Everything to Know About Camera Lenses

Camera lenses are arguably the most important part of your camera setup. They control the image projected onto your imaging sensor, acting like your eyes into the world of photography and ultimately shaping the photos you take.

A new lens offers such amazing potential and possibility, but choosing the best type of lens for your camera can be difficult sometimes. They’re a real investment and it’s worth doing your research.

lots-of-camera-lenses

This camera lens guide brings together the main things you should consider when getting a camera lens:

  • Lens mount
  • Focal length
  • Aperture
  • Format
  • Creative lenses

Ensure the camera lens fits

Firstly, it’s important to ensure the lens is compatible with your camera. Most of the major brands apply their own lens mounts to their cameras, meaning that a Canon lens won’t work with your Nikon DSLR.

Check the camera lens specs to make sure it fits. An ill-fitting lens, even if it’s only ever so slightly larger, can cause adverse effects to both the lens and the camera.

Get the right focal length

A key thing to consider is the focal length, defined as the distance between the lens and the image sensor when the subject is in focus, measured in millimetres by the range between the minimum and maximum focal lengths.

The smaller the focal length measurement, the wider the angle of view will be. For example, an 18mm focal length lens will produce a wide shot while a 200mm lens will produce a much closer shot.

Focal Length (35mm equivalent) Lens
<20mm Extreme wide angle
21-35mm Wide angle
35-70mm Normal
70-135mm Telephoto
135-300mm Extreme telephoto

Did you know? The human eye sees at roughly a 50mm focal length.

If you’re after a beautiful landscape shot, you’ll prefer a wide-angle/low focal length lens. If you’re after portraits or a close-up of a bird, the small angle/high focal length lens will suit you better.

reflection-on-dslr-lens

Be sure about aperture

Aperture is often displayed as, say, f/2.8. This number refers to the maximum amount of light the lens can gather. Lenses with larger maximum apertures (but the lower numbers) are capable of gathering more light.

An f/1.8 lens is able to use more light, which means it can be used in lower-light situations without having to use a flash, and is capable of producing a shallower depth of field.

Some zoom lenses have a variable aperture number and changes depending on focal length. Take an 18-200mm, f/3.5-5.6 lens. Although the maximum aperture is f/3.5 at 18 mm, it would change to f/5.6 with the zoom at 200 mm.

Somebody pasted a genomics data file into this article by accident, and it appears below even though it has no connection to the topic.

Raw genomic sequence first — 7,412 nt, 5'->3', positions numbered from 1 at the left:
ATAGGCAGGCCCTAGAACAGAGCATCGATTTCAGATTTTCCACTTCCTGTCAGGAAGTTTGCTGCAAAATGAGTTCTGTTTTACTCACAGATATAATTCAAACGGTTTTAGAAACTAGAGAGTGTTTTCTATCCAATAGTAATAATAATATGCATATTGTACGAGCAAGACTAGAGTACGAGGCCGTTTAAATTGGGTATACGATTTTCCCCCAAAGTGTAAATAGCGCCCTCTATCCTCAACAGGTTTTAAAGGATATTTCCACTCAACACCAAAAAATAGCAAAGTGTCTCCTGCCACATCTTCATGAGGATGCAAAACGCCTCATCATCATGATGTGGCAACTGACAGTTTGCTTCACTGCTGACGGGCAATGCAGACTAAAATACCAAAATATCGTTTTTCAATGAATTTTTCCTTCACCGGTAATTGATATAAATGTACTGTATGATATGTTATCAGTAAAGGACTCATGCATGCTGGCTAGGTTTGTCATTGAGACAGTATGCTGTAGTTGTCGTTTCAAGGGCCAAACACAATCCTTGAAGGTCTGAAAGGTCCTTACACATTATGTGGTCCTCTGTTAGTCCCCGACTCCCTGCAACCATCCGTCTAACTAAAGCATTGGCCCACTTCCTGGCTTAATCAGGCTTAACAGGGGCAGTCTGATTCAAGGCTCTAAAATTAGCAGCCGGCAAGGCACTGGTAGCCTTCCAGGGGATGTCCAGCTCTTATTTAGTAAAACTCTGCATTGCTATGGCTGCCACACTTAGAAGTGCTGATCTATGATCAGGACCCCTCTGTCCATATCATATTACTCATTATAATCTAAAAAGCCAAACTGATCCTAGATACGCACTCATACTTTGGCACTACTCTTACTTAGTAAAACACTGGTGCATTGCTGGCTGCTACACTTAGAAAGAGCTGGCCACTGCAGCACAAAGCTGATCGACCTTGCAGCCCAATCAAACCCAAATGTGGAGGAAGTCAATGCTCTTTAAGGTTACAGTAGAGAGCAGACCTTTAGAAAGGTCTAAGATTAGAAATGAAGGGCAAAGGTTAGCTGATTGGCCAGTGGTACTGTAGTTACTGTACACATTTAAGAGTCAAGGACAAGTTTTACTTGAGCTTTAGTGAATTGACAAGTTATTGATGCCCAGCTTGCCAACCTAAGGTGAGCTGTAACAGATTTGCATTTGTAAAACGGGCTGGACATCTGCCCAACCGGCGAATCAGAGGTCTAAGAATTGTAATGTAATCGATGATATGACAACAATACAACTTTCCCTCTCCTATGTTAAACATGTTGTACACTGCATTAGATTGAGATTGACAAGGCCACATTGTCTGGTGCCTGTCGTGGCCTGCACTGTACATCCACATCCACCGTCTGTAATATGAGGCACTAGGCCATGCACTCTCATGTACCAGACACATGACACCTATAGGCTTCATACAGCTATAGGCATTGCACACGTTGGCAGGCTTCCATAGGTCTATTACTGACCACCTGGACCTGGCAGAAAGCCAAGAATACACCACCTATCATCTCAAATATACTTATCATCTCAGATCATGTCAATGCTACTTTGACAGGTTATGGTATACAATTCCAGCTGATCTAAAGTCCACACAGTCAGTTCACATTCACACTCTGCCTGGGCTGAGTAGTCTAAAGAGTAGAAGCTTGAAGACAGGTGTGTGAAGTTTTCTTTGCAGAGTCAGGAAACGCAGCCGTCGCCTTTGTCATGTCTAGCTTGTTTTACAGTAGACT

Photographers who like to take night shots should pay special attention to the lens aperture and whether they’re designed for lower-light situations.

japan-street-at-night

At this point, if you’re wondering why we don’t all just use 15-400mm, f/1.8 lenses, the two main reasons are size and price. A lens of this magnitude would be massive and cost a fortune.

Camera Lens Format – DX v FX

Displayed on the lens is either the DX or FX format symbol. This describes the sensor size that the lens is designed to work with.

While FX format lenses work with full frame size sensors, DX lenses will work only with the smaller of your camera’s sensors. Essentially, this means that a DX format lens may crop your photo due to the differing size sensors of the camera. Read more about the differences between DX and FX here.

Creative lenses

Beyond the standard zoom lenses lies a treasure trove of creative lenses you might be interested in.

One popular example is the fisheye lens, which produce a strong visual distortion to generate a hemispherical image. Its circular angle of view produces an image similar to the peepholes commonly found on front doors.

Tilt-shift lenses allow you to extend or shorten the depth of focus of what you’re photographing (see picture below). Architects and artists who deal with miniatures, in particular, love this type of lens.

There are even 3D lenses to really get your creative juices flowing.

Next steps

Whether you’re a traveller looking for an affordable, all-rounder lens or a landscape photographer on the hunt for a wide-angle lens with a shallow depth of field, there are so many camera lenses out there.

The more you know about lenses the better. Here at Camera House, we offer a great selection of lenses and all the necessary accessories, so feel free to browse our range with your newfound knowledge.

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